Winter Planning Toolkit modules

Module 2: Preventative measures

Hand hygiene

Last revised: 05 Jun 2023

Hand hygiene

Hand hygiene is the most effective action you can perform to reduce healthcare-associated infections. According to the RACGP Infection prevention and control guidelines: The use of alcohol-based handrub is now recommended for routine hand hygiene for dry, visibly clean hands, except after using the toilet, before handling or eating food/drink, or when norovirus or Clostridioides difficile is present or suspected – antimicrobial soap is recommended in these instances. Soap and water are recommended when hands are visibly soiled. Patients should also be involved in hand hygiene and provided with the opportunity to clean their hands.

Hands must be cleansed (following standardised procedures for hand hygiene) before and after every episode of patient contact and after activities that may cause contamination. These include:

  • before and after eating
  • before and after routine use of gloves
  • after handling any used medical devices (eg instruments or equipment)
  • after going to the toilet
  • when visibly soiled or perceived to be soiled
  • before and after every procedure
  • before and after any contact with patients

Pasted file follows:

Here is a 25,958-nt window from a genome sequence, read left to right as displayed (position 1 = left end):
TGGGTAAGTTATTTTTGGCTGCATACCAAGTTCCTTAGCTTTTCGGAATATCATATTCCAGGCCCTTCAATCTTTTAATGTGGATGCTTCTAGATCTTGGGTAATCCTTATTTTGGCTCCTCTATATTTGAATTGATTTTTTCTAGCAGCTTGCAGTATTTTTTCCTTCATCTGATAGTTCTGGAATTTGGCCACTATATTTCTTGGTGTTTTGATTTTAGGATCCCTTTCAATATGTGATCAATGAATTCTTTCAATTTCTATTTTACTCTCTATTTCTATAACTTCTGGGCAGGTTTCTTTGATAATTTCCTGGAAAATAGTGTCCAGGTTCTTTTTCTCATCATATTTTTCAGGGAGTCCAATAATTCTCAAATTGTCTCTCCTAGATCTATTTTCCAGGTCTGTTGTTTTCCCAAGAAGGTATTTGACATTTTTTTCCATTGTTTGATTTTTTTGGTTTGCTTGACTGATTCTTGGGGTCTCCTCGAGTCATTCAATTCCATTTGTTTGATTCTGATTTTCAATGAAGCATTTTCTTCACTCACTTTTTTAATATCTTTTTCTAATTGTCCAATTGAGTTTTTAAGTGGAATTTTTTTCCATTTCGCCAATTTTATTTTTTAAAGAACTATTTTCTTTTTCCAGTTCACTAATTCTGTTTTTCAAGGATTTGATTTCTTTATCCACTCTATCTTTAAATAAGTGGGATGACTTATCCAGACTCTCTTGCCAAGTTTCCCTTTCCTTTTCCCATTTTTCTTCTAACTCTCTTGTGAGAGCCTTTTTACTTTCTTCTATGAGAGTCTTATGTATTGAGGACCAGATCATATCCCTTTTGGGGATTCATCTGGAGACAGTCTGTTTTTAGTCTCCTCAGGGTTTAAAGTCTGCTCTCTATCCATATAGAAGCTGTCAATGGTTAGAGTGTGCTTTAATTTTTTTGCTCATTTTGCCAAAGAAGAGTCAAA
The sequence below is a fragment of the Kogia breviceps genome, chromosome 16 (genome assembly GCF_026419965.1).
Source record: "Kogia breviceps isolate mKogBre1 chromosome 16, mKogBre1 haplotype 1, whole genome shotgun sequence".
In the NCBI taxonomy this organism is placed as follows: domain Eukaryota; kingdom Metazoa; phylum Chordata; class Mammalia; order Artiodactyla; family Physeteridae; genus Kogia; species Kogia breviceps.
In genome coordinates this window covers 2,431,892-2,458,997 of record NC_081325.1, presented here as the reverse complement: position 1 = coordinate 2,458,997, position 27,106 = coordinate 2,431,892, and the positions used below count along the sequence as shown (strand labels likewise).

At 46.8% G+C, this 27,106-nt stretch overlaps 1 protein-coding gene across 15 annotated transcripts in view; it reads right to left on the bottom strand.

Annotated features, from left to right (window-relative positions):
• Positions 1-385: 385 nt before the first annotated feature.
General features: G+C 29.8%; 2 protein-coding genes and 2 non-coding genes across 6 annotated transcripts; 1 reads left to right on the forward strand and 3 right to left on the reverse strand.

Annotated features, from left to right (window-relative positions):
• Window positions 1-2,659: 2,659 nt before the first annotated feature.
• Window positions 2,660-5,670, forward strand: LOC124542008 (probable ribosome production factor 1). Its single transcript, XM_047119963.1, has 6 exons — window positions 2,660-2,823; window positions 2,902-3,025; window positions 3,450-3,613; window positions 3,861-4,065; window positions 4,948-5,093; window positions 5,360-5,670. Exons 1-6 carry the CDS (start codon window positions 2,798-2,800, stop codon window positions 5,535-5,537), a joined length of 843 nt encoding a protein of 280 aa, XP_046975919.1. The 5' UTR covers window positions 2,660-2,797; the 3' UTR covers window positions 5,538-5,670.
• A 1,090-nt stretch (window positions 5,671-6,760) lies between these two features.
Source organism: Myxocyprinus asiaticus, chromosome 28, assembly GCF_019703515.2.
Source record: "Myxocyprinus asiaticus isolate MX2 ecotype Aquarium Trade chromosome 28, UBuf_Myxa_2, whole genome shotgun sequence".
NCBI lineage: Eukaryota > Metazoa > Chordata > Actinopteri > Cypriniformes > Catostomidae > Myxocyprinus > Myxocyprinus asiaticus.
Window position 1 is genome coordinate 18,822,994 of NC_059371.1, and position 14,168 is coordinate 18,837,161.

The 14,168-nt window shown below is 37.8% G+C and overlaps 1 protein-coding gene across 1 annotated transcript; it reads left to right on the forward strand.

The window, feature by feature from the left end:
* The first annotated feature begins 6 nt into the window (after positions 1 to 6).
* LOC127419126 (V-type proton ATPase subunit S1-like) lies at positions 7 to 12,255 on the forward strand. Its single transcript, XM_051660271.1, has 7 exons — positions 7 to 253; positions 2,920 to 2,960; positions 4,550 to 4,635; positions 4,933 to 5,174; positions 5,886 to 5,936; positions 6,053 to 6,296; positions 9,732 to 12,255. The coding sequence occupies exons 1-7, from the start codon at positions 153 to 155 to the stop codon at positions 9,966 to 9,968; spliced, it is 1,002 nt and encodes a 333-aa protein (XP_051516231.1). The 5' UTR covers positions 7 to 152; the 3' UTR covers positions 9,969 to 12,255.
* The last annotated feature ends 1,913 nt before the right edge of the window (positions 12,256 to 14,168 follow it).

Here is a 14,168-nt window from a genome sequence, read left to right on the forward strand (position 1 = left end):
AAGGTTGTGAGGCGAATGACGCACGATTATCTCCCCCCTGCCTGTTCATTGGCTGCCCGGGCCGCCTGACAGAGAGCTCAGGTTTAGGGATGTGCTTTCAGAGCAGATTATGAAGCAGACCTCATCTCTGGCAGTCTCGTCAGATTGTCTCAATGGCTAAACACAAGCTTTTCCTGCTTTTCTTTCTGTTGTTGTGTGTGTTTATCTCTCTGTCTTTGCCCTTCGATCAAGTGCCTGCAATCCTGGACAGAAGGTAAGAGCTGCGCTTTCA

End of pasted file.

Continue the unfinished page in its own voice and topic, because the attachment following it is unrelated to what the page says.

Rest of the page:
• before handling or packaging clean equipment. Appropriate gloves (e.g. puncture and chemically resistant, utility or heavy duty gloves) should be worn at all times when handling contaminated medical devices
  • before undertaking a RAT.

The RACGP Infection prevention and control guidelines table each method for hand hygiene, highlighting when each is needed, the technique used, and duration and drying needed.

5 moments for hand hygiene

‘5 moments for hand hygiene’ is a simple strategy developed by the World Health Organization and adopted by the National Hand Hygiene Initiative to:

  • protect patients from transmission of infectious agents from the hands of healthcare workers
  • help to protect patients from infectious agents (including their own) entering their bodies during procedures
  • protect healthcare workers and the healthcare surroundings from acquiring patients’ infectious agents.

The 5 moments of hand hygiene

  1. Before touching a patient
  2. Before a procedure
  3. After a procedure or body substance exposure risk
  4. After touching a patient
  5. After touching a patient’s surroundings.

Source: National Hand Hygiene Initiative
Reference: Australian Commission on Safety and Quality in Health Care. National Hand Hygiene Initiative manual. Sydney, NSW: ACSQHC; 2019

The National Hand Hygiene Initiative (NHHI) has developed a suite of resources and posters to display in your practice.

This event attracts CPD points and can be self recorded

Did you know you can now log your CPD with a click of a button?

Create Quick log